Date of Award

Summer 2011

Document Type

Dissertation

Degree Name

Doctor of Philosophy (PhD)

Program/Concentration

Business Administration-Finance

Committee Director

Licheng Sun

Committee Member

Larry Filer

Committee Member

Kenneth Yung

Abstract

This dissertation uses macroeconomic variables. In the first essay I use macroeconomic variables to determine if these variables affect the market's returns and volatilities, and in the second essay I examine whether the 11-month returns can be explained by these variables.

Using macroeconomic variables and forecasts of these variables on a quarterly basis from the Survey of Professional Forecasters, I first develop macroeconomic surprise variables. The macroeconomic surprise variables are then modified by dispersion of forecasts to adjust for surprises from uncertainty. Dispersion adjusted forecast surprises have not been used extensively in the literature. I also use a monetary shock variable. The market index I look at is the S&P 500. Among the results obtained from OLS regressions are that S&P 500 returns are influenced by inflation surprises and S&P 500 volatilities are influenced by industrial production surprises. Based on extant theory, macroeconomic variables are supposed to influence asset prices. This paper contributes to identifying variables that previously were not seen as responsible for affecting asset markets.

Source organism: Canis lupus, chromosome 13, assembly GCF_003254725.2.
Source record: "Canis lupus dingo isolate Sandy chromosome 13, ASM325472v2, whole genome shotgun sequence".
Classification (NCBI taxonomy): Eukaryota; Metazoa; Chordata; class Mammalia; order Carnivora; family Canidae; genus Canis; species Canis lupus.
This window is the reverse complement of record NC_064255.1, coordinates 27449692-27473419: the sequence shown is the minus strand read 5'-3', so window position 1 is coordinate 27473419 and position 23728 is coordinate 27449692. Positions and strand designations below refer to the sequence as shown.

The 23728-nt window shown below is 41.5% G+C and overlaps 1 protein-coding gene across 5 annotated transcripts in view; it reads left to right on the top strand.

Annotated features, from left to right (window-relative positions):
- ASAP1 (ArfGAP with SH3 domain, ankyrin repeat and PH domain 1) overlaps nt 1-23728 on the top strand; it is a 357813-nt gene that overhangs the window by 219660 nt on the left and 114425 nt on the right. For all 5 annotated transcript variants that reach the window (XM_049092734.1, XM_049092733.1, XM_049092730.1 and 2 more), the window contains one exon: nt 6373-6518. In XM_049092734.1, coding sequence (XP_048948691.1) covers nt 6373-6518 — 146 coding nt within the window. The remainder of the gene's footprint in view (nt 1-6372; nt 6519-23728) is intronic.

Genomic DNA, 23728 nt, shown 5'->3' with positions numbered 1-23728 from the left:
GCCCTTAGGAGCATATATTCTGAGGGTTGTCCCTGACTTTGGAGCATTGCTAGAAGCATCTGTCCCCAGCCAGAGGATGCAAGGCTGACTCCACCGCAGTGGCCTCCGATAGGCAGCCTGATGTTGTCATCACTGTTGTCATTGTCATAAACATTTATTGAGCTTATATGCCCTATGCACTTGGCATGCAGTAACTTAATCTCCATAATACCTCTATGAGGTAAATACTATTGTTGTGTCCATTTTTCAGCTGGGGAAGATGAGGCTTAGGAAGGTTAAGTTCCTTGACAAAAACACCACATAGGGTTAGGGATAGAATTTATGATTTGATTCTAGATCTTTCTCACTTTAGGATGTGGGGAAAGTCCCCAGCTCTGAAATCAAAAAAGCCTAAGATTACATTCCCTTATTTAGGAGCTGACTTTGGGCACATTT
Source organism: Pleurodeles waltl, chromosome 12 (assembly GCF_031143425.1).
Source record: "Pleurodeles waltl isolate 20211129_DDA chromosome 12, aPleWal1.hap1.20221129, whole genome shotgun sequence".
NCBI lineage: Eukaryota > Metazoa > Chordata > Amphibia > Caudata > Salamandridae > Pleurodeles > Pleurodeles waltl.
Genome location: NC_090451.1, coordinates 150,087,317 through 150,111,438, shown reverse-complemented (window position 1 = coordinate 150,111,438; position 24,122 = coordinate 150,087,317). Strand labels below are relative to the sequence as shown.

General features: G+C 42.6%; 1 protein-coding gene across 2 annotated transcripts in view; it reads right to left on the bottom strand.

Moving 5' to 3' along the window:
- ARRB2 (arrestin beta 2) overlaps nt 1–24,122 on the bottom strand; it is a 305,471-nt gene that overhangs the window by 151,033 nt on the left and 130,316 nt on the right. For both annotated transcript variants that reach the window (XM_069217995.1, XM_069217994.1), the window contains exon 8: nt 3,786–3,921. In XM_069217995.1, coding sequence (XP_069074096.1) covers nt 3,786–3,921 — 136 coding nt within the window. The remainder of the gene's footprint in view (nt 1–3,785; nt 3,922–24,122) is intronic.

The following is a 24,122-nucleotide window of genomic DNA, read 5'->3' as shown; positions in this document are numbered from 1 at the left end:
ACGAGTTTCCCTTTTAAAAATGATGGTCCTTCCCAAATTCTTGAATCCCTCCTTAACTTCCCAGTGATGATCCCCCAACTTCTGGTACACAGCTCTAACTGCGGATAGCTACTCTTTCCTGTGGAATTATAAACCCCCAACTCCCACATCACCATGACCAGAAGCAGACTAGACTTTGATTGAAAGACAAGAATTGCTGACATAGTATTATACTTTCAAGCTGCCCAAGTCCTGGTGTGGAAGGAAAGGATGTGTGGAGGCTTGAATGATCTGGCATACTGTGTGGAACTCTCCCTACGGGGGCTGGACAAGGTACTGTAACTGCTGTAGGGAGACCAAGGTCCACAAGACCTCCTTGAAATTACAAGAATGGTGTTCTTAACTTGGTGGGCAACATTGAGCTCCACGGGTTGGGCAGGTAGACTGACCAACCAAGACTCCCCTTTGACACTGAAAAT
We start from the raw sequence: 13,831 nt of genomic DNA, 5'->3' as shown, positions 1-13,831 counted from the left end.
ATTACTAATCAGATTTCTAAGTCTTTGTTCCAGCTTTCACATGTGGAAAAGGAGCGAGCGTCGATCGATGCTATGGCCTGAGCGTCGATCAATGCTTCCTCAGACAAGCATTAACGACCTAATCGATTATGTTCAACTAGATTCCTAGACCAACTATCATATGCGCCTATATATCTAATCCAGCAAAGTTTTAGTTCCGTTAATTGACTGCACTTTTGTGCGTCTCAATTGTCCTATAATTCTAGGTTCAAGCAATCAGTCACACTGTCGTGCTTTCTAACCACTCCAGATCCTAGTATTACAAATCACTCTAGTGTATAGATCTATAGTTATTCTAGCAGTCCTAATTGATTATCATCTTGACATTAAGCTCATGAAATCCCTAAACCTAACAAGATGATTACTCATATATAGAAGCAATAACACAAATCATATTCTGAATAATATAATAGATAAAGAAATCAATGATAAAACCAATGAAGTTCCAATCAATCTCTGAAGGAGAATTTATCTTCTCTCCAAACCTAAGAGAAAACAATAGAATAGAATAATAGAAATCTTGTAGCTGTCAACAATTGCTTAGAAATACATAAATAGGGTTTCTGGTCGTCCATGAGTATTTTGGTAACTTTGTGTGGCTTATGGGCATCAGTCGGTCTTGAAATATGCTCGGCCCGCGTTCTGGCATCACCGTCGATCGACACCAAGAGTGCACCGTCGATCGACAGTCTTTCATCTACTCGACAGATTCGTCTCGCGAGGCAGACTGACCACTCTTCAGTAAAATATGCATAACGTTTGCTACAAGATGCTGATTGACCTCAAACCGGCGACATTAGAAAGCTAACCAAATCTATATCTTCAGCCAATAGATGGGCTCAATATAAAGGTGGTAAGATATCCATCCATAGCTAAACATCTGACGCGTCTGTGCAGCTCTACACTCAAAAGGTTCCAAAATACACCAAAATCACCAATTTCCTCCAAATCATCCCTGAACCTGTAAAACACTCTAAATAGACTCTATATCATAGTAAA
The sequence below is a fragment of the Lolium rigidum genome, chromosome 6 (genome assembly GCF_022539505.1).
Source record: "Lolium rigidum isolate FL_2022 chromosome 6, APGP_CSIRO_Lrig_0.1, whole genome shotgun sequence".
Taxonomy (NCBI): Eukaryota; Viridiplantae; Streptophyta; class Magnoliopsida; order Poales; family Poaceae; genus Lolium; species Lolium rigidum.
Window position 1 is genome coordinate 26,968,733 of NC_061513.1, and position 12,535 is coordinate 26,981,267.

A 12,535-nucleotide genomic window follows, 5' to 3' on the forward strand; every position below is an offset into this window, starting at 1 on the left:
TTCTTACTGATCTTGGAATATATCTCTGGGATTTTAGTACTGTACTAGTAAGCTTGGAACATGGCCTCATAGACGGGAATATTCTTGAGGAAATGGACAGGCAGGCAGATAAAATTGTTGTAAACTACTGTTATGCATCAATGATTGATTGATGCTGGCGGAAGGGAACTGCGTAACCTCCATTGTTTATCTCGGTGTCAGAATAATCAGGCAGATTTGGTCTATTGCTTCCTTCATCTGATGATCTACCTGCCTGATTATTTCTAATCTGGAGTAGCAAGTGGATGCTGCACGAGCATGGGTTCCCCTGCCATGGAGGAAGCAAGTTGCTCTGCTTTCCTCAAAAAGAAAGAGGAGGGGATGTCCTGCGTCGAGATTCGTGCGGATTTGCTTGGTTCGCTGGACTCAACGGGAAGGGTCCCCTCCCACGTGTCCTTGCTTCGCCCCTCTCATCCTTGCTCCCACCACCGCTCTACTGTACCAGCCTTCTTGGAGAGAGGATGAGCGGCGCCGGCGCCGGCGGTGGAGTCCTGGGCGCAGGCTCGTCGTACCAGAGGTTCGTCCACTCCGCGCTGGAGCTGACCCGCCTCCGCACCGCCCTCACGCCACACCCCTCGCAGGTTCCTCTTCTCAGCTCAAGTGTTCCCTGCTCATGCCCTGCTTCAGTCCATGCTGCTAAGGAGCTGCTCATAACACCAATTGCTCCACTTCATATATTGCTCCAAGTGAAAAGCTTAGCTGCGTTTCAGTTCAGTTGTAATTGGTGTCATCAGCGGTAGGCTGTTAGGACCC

Macroeconomic variables are also used to study the 11-month returns in the other January effect. The other January effect was folklore up until Cooper, McConnell Ovtchinnikov (2006) confirmed it with statistical evidence. There has been a lot of controversy about the other January effect. Essentially, if the return in January of a particular year is positive (negative) the next 11-month return will be positive (negative). I show that a simple macroeconomic variable such as term premium which is the difference of long term interest rate and short term interest rate can be equally effective as a predictor for the next 11-months of returns. In addition to replicating the original study on a different time period, I show that the other January effect is not as predictive as expected, the results show that the other January effect is driven by negative Januarys and that positive Januarys do not predict returns. In addition conditioning, the January returns on various macroeconomic variables shows that the January effect works for the market value weighted index and not the market equal weighted index.

DOI

10.25777/zcm0-c384

ISBN

9781124990606

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